Legal | Japanese publisher Square Enix is voluntarily recalling all volumes Hi Score Girl and has suspended its digital distribution and sales following allegations the manga contains more than 100 unauthorized uses of characters owned by the game company SNK Playmore. However, the series will still continue to run in the monthly Big Gangan magazine, and a Square Enix spokesperson said the publisher isn’t admitting to the allegations. The publisher sent mixed signals on whether the anime adaptation in development will continue as planned. The manga also contains characters from games produced by CAPCOM, Sega and Bandai Namco, all of whom confirmed to IT Media that they had granted permission. [Anime News Network]
Censorship | The new owners of the Venezuelan newspaper El Universal seem to be imposing their own editorial mandate on the newspaper, and that includes killing a cartoon by editorial cartoonist Rayma Suprani. [Pan Am Post]
Creators | Focusing on Marvel’s Guardians of the Galaxy and Rocket Raccoon co-creator Bill Mantlo, Dave Itzkoff looks at efforts to get writers and artists credit and compensation when the characters they created are used in films. Mantlo’s brother Michael reveals he contacted Marvel as soon as he learned Guardians of the Galaxy was in development, telling executives, “If you’re making a film with Rocket Raccoon, you need to talk to me about the use of that character. […] The negotiation started at that point, and we managed to secure a very nice contract for Bill.” [The New York Times]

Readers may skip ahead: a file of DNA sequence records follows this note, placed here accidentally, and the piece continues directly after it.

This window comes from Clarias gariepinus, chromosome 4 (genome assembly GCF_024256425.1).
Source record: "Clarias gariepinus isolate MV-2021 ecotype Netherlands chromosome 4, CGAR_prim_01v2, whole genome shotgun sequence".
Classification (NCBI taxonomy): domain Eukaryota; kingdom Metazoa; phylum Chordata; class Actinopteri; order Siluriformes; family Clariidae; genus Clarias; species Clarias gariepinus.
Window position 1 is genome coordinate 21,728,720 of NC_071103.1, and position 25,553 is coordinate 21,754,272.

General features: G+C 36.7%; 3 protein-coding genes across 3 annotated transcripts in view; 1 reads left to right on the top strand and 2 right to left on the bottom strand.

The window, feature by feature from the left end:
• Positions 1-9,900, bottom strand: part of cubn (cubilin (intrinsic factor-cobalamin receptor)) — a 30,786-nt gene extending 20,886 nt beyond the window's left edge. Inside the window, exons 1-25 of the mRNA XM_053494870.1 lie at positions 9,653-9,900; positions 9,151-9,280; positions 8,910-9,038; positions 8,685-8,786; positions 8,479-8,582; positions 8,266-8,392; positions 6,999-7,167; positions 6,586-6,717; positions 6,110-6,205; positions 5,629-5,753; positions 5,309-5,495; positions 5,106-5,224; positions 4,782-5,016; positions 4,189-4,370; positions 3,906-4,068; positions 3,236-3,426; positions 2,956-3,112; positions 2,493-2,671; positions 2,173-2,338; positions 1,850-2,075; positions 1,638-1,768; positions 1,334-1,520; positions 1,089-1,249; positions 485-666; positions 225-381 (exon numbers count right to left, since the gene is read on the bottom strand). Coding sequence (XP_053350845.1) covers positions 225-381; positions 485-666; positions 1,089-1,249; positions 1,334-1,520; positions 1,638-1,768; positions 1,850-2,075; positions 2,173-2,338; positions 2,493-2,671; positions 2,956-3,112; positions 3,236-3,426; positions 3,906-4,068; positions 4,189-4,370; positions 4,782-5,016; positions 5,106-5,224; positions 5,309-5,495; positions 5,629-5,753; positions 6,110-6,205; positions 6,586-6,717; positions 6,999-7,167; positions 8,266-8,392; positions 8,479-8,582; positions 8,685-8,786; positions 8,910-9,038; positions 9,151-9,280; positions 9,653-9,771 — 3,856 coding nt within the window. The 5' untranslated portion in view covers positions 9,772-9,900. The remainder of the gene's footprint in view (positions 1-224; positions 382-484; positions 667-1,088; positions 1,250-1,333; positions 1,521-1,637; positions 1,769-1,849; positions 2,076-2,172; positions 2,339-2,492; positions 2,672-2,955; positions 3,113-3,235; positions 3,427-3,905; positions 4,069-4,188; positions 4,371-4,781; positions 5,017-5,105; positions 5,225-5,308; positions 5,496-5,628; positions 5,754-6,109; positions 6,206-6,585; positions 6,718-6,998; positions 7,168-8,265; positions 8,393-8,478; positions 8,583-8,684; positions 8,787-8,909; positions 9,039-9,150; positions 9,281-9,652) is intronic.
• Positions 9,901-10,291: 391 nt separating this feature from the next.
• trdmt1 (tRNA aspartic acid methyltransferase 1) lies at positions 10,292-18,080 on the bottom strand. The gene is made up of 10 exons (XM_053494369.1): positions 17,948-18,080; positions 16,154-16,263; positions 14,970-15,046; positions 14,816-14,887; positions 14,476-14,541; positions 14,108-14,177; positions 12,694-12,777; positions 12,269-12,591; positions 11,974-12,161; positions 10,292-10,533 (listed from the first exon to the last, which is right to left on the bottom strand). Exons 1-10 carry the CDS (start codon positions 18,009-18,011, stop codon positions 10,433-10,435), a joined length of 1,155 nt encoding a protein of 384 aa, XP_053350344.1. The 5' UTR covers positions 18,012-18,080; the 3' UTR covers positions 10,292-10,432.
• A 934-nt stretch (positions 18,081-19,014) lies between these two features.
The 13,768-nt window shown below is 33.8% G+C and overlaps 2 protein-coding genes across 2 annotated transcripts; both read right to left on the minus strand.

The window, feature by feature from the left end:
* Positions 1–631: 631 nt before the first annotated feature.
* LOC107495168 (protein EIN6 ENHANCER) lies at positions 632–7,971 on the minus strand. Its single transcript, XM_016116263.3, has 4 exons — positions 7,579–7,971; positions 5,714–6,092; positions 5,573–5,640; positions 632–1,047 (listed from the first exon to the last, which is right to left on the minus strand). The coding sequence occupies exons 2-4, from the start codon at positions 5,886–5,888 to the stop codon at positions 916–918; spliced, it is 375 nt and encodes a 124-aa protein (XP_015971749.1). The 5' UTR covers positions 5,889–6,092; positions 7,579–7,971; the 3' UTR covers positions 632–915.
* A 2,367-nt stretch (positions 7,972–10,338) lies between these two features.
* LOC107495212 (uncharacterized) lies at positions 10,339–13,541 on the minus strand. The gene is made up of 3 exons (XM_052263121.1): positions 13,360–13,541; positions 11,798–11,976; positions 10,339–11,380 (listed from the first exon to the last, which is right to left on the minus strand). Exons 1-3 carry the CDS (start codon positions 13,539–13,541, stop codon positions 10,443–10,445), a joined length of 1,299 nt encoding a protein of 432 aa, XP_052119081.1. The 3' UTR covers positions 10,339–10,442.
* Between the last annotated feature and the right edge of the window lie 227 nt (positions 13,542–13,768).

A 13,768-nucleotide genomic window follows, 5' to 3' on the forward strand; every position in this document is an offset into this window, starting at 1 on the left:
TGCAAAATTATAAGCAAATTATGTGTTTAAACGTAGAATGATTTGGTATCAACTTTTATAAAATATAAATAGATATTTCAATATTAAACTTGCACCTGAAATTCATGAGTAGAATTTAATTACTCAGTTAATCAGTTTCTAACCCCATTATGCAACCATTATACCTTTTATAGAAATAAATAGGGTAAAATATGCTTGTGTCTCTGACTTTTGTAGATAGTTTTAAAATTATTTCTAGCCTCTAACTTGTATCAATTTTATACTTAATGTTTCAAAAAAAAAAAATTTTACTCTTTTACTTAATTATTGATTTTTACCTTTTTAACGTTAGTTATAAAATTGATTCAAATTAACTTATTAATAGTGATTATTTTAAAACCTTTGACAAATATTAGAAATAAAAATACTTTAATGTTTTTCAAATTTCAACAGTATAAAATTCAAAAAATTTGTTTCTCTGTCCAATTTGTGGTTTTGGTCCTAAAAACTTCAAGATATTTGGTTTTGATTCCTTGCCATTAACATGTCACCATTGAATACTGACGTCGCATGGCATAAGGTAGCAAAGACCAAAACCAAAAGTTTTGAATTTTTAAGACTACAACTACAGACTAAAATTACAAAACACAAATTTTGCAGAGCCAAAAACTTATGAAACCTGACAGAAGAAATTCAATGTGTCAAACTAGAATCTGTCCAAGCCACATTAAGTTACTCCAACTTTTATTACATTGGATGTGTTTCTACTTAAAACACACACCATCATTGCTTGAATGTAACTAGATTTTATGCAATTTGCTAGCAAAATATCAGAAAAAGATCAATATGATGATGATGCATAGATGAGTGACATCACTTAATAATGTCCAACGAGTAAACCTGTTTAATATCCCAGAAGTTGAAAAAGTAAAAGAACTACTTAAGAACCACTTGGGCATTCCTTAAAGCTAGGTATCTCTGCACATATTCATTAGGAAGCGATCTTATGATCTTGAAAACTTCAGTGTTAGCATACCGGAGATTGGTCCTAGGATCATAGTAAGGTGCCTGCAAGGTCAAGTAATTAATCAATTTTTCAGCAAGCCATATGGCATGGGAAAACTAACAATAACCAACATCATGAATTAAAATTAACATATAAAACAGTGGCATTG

Crime | The owners of the Mandarake anime and manga store in Tokyo are threatening to post a photo of a shoplifter who walked off with a figure of the manga/anime character Tetsujin-28go valued at 250,000 yen (about $2,400). [The Japan Times]
Creators | Lucy Knisley talks about her graphic novel memoir Relish, and the book she is working on now, Something New, which is about her upcoming wedding. [Comics Alliance]
Creators | As part of a series of posts on making a living as a manga creator, Queenie Chan (The Dreaming, Odd Thomas) explains how advances work. [Queenie Chan]
Retailing | The Japanese bookstore chain Kinokuniya is adding western comics and graphic novels to the merchandise mix in its New York City store, which is already known for its large selection of manga in Japanese and English. Terence Irvins, who has been promoted to graphic novel buyer, tells Calvin Reid of Publishers Weekly the store has added two bookcases of Marvel and DC titles and devotes a similar amount of space to indie publishers. Kinokuniya has made similar moves in its Singapore and Dubai shops; “Kinokuniya’s mission is to reach out to fans around the world and offer them books in their native languages,” Irvins said. [Publishers Weekly]
Retailing | Adrienne Blaine visits two female-friendly comics stores in Santa Cruz, California. [KQED]
Retailing | Myles Ma looks at how the popularity of The Walking Dead and other media franchises has affected comics retailers in Bergen County, New Jersey. This is interesting: “While many bookstores suffer from the problem of customers coming into stores for recommendations before ultimately buying online, [Joker’s Child co-owner Len] Katz has observed the opposite behavior with comic books: Fans find out about comics they want online, but seek them out in brick-and-mortar shops.” [NJ.com]
Retailing | Chris Rupp started out selling sports cards at the age of 13; now he is the owner of Rupp’s Comics in Fremont, Ohio. Although Rupp emphasizes good customer service, only 20 percent of his work is local; the other 80 percent is networking with and providing services to other retailers. [The News-Messenger]
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